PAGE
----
The Wisconsin Senate has passed a resolution that requires the majority leader to “issue an order to the sergeant at arms that he take any and all necessary steps, with or without force, and with or without the assistance of law enforcement officers by warrant or other legal process as he may deem necessary in order to bring [an absent] senator to the senate chambers so that the senate may convene with a quorum of no less than 20 senators.”  This action has led to some highly misinformed speculation regarding the meaning of the arrest clause, a feature of both the U.S. and Wisconsin constitutions.

The arrest privilege protects members of a legislature from arrest, except for “treason, felony and breach of the peace,” during the session of the legislature and the time during in which they are traveling to and from such session.  The privilege is an ancient one– Josh Chafetz dates it back to at least 1340, when it was asserted by the House of Commons to gain release of a member imprisoned by royal authority.  As Chafetz notes, “the function of the privilege was to protect the Houses against all outsiders” so as to ensure that they “could properly fulfill their constitutional role.”  See Democracy’s Privileged Few 111-12.  In other words, it is designed to ensure that legislators are not prevented by courts or other outside parties from attending and participating in legislative sessions.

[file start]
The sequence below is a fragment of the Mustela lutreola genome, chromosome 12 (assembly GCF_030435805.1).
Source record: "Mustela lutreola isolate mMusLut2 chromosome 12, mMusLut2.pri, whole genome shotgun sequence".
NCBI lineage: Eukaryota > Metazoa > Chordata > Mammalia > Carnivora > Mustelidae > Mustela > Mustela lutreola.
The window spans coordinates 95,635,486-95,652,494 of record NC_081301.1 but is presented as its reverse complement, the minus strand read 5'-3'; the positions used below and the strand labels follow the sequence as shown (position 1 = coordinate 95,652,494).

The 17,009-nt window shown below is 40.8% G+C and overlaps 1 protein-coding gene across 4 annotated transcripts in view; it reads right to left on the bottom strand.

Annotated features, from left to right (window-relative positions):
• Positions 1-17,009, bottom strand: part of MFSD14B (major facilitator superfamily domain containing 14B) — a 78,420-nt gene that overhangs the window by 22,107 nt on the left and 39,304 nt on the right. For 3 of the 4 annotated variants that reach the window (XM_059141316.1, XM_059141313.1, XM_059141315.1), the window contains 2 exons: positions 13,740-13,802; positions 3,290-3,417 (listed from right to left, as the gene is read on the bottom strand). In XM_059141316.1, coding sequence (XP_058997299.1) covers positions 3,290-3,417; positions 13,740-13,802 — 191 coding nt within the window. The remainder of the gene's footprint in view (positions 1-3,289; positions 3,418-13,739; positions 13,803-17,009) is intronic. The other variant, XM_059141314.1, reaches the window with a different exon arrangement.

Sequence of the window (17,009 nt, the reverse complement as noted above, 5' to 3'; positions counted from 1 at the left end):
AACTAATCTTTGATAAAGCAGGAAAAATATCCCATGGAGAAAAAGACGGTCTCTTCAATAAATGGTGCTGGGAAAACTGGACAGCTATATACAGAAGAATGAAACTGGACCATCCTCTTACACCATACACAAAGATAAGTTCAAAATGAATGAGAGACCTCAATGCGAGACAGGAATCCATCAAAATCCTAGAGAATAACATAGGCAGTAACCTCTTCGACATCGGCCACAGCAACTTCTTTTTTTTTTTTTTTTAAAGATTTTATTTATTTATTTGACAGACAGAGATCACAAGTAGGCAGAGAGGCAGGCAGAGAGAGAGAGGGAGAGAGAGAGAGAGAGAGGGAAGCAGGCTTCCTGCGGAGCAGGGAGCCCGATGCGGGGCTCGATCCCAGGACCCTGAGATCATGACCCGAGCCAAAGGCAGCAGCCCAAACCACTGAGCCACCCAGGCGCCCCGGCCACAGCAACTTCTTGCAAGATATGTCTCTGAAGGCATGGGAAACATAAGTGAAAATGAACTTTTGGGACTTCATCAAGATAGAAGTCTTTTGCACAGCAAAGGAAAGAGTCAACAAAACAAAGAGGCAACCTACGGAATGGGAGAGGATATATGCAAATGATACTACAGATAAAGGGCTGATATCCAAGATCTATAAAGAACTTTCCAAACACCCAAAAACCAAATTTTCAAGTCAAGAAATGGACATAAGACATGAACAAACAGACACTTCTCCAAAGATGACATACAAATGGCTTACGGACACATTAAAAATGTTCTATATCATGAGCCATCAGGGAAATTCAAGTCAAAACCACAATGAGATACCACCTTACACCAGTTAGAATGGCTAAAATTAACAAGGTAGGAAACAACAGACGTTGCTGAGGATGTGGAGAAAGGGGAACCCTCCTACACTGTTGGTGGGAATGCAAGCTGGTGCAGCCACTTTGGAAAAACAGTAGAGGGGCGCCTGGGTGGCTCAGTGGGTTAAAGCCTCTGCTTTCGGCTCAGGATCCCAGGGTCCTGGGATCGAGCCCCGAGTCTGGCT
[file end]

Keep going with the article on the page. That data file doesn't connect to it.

As Akil Amar and Neal Katyal note in a 1995 law review article, modern cases have given the arrest clause such a narrow construction as to make it a “virtual nullity.”  They suggest, however, that a broader interpretation of the clause that once prevailed may be more consistent with the original understanding. Specifically, they argue that “arrest” may be “understood more functionally as extending to various civil cases that interfere with– that arrest– a person’s performance of her duties in public office.”  In support of this view, they cite, among other things, an 1840 decision of the Wisconsin Supreme Court which held that the privilege should be given a “liberal construction” to ensure “the protection of the rights of the people that their representative should be relieved from absenting himself from his public duties during the session of congress.”

Even at the time when the privilege was given its broadest reading, however, there appears to be no case or commentator suggesting that the privilege would in any way inhibit a legislature from arresting its own members.  Among other things, such an interpretation would render unconstitutional longstanding rules and practices of both the U.S. House and Senate.  For example, a House rule provides that in the absence of a quorum, “a majority of those present may order the Sergeant-at-Arms to send officers appointed by him to arrest those Members for whom no sufficient excuse is made and shall secure and retain their attendance.”